President Obama speaking

President Obama Announces Measures to Fight Nation’s Deadly Overdose Epidemic

Hosts Panel of Experts, Parents to Talk Solutions

CHARLESTON, W.V. – President Barack Obama on his trip to Charleston Wednesday held a public forum with the people of the city, announcing a 2-fold plan to drastically cut opiate overdose deaths and put Naloxone (a known antidote to heroin overdose) in the hands of more first responders.


“I am a person in long-term recovery,” Jordan Cofflin kicking off the event. “I stand before you as a proud, hard-working, resilient, grateful man who has overcome many obstacles.”


Cofflin went on to say that the the word “normal” is simply a setting on a dryer, and that he and his sister were raised by pretty normal parents. All of that changed, he told the crowd, when he traded in cd’s for prescription painkillers. Cofflin says those years were marked by hopelessness, despair and desperation.


“Those feelings exhibited themselves in erratic behavior,” says Cofflin. “Lies, car accidents, isolation, legal issues and an accidental overdose that left me in a coma for almost 5 days. This story does not reflect my worth as a person, nor do any of the stories you might hear today. This story is a reflection of what happened after my life was put on hold by six little pills. The man you see before you is the man I always was, even in those moments.”

Cofflin, now a Peer Recovery Specialist with Youth Services Systems, says the only reason he is there today is because there is hope for recovery – a message the President hopes to echo with 2 shifts in drug policy aimed at education and implementation.


The President called for more federal training among healthcare providers in the distribution of pain medication, and also announced a mandate that federal insurance programs provide treatment for addiction. In addition, the President urged other states to adopt West Virginia’s policy that all doctors who prescribe opioids receive specialized training. The President also called for widespread distribution of the drug Naloxone (a known antidote for heroin overdose), and urged knowledge of how to administer the drug be provided for on a federal level.


This could not come at a better time for our nation. At 20,000/year, overdose is the leading cause of death involving injury, over traffic accidents. In the state of Tennessee alone 1000 babies were born addicted to prescription painkillers last year.


“We raise our children in loving homes. We teach them morals and values. We teach them the difference between right and wrong. We wonder what is happening when the grades start slipping. When things that used to be enjoyable no longer interest them. We’re confused as to the cause of the personality changes we see in them. We’re shocked when we hear of that first DUI. We’re fearful when they’re taken to jail for the first time. We’re embarrassed when holidays approach, and family members are coming in from out of town, and they can’t interact because they’re under the influence of drugs. We dread the next phone call. We can’t sleep because we haven’t received a phone call. We don’t take vacations for fear of the next crisis.” -Carey Dixon, mother of son currently in jail, told President Obama, on what it’s like to be the parent of an addict.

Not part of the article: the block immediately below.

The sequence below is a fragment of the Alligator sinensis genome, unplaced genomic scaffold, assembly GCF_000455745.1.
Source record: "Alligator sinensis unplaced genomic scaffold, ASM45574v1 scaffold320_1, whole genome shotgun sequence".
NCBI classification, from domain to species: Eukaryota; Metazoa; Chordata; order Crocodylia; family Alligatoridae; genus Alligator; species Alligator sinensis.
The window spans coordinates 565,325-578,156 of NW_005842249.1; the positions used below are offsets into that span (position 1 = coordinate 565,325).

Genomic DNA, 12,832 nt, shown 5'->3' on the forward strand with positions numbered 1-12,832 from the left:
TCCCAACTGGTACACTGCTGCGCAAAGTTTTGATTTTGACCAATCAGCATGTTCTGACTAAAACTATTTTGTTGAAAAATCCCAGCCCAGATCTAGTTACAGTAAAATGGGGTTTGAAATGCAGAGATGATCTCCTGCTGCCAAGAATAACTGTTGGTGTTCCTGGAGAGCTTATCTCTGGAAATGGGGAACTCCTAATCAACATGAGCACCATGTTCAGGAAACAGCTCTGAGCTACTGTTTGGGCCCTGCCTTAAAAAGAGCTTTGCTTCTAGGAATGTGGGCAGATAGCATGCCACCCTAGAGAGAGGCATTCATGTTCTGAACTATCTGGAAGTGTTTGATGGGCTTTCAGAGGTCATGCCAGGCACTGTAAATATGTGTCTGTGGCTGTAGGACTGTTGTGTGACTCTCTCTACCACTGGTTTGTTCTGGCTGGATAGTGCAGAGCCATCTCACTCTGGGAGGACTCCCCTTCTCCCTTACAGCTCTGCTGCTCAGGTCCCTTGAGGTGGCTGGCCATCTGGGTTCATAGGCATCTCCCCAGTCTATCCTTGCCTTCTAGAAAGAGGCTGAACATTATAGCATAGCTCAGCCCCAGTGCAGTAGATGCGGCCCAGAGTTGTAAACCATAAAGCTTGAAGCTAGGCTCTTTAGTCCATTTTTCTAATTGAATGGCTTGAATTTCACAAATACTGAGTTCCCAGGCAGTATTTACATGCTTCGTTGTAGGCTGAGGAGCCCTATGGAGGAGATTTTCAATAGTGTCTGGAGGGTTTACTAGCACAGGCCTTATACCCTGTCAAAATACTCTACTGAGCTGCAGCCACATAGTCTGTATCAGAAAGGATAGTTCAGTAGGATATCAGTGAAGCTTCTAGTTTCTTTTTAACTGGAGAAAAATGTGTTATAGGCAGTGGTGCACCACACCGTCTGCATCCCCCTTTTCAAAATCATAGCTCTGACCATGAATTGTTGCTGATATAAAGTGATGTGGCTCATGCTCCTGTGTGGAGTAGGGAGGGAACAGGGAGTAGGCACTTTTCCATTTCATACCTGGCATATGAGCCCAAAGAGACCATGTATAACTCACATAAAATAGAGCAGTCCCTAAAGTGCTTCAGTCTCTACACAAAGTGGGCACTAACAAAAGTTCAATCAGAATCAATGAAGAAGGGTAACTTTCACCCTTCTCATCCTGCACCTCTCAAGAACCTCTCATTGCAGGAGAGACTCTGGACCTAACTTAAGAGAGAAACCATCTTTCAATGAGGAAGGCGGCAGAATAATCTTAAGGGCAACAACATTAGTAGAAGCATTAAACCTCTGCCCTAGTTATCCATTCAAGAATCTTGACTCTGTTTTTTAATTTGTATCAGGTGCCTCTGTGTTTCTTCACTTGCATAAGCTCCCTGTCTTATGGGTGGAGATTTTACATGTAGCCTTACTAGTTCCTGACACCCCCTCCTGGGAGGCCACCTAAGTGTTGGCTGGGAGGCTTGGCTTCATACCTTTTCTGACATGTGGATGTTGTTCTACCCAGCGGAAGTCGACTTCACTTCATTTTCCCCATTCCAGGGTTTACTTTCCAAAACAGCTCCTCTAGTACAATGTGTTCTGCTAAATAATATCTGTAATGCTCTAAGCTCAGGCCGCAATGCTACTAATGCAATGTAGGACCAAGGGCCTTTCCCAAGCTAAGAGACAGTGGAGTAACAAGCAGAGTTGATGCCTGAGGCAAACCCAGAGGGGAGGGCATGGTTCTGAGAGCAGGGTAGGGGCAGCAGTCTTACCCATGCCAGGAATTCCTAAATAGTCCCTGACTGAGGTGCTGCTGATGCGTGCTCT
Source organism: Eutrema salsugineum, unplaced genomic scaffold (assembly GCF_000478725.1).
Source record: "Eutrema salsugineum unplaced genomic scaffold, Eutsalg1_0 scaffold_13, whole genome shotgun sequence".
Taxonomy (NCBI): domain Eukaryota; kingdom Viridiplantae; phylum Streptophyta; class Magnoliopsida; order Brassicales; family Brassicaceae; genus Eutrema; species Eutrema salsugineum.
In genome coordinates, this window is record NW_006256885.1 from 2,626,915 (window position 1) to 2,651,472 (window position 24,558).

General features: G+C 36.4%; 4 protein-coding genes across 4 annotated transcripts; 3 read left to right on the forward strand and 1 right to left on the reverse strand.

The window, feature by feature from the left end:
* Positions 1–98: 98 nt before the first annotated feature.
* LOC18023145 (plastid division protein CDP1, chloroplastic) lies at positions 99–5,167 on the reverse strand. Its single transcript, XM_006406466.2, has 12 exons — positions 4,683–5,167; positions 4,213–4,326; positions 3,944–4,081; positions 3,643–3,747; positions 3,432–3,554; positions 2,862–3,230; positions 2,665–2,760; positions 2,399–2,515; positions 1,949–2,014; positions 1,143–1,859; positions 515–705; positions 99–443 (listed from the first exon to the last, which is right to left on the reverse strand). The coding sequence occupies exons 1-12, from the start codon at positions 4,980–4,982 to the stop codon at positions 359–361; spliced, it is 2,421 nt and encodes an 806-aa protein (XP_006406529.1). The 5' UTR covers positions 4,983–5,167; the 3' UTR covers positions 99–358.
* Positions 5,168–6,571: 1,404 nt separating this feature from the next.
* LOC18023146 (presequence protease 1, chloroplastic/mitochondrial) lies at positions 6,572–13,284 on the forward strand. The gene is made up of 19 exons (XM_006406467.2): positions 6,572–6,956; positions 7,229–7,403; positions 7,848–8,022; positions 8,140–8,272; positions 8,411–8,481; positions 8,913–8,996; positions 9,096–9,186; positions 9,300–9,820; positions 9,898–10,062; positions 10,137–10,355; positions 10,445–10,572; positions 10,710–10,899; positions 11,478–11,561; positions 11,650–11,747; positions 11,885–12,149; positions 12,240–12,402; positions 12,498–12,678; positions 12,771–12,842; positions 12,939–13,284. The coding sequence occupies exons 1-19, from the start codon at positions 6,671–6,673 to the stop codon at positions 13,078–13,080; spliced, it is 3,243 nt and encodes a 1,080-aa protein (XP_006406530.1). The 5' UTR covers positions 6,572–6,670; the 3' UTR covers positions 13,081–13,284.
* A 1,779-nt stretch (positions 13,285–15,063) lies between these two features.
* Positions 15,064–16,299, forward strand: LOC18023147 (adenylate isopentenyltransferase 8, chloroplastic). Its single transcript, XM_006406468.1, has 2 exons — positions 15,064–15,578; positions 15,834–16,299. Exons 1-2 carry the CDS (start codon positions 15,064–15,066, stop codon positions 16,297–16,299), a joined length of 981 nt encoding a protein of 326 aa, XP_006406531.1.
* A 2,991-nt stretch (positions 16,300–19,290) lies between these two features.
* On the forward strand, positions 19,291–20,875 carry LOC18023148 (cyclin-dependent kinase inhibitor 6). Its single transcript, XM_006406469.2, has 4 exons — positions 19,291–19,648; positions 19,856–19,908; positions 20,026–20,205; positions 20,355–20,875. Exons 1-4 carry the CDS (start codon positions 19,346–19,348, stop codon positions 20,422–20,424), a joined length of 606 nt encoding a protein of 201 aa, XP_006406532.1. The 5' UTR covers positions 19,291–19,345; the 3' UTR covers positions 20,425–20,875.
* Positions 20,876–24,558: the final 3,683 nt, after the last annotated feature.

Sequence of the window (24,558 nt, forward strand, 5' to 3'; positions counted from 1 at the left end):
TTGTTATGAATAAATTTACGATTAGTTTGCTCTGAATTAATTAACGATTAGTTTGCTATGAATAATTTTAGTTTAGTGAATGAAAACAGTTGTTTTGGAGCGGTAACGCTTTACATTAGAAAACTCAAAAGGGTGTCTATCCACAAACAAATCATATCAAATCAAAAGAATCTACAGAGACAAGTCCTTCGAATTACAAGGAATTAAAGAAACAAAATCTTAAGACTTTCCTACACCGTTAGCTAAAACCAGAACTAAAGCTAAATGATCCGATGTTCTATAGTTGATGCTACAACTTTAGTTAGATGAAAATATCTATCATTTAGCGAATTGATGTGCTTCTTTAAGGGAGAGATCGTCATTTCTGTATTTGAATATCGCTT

Charleston Police Chief Brent Webster praised the city’s LEAD program (Law Enforcement Assisted Diversion) in which a person is given the choice of jail or treatment. Of the 39 people who have received treatment through the program this year, only one has been re-arrested.

President Obama heralded the cause as a bipartisan effort supported by both Democrats and Republicans. In our experience on Capitol Hill, this is very much true. Politicians on both sides of the aisle know or have known someone lost to addiction, and agree that our government’s long-term asinine approach to addiction treatment isn’t working.


Most in the audience praised Obama for mandating addiction coverage among federal insurance companies, but fear what will happen to the Affordable Care Act, also known as “Obamacare” with the leave of this Administration. Other woes regarding the President’s announcement: States control most of the legislation regarding prescriptions and training. So, while the President can require federal insurance companies comply with addiction coverage, and can aid in providing education and distribution of Naloxone, requiring providers to undergo additional training for the prescribing of narcotics will be left up to state government, barring a federal mandate. Currently 10 states require the training, including the state of West Virginia.


Overall, we’re proud of the President’s proposal to wake up and provide more treatment for those who need it, versus incarceration of poorer communities who don’t have access to it. If ever there was a War on Drugs, we lost it. What we can count on now is not incarceration and criminalization, but health care, treatment and restoration.


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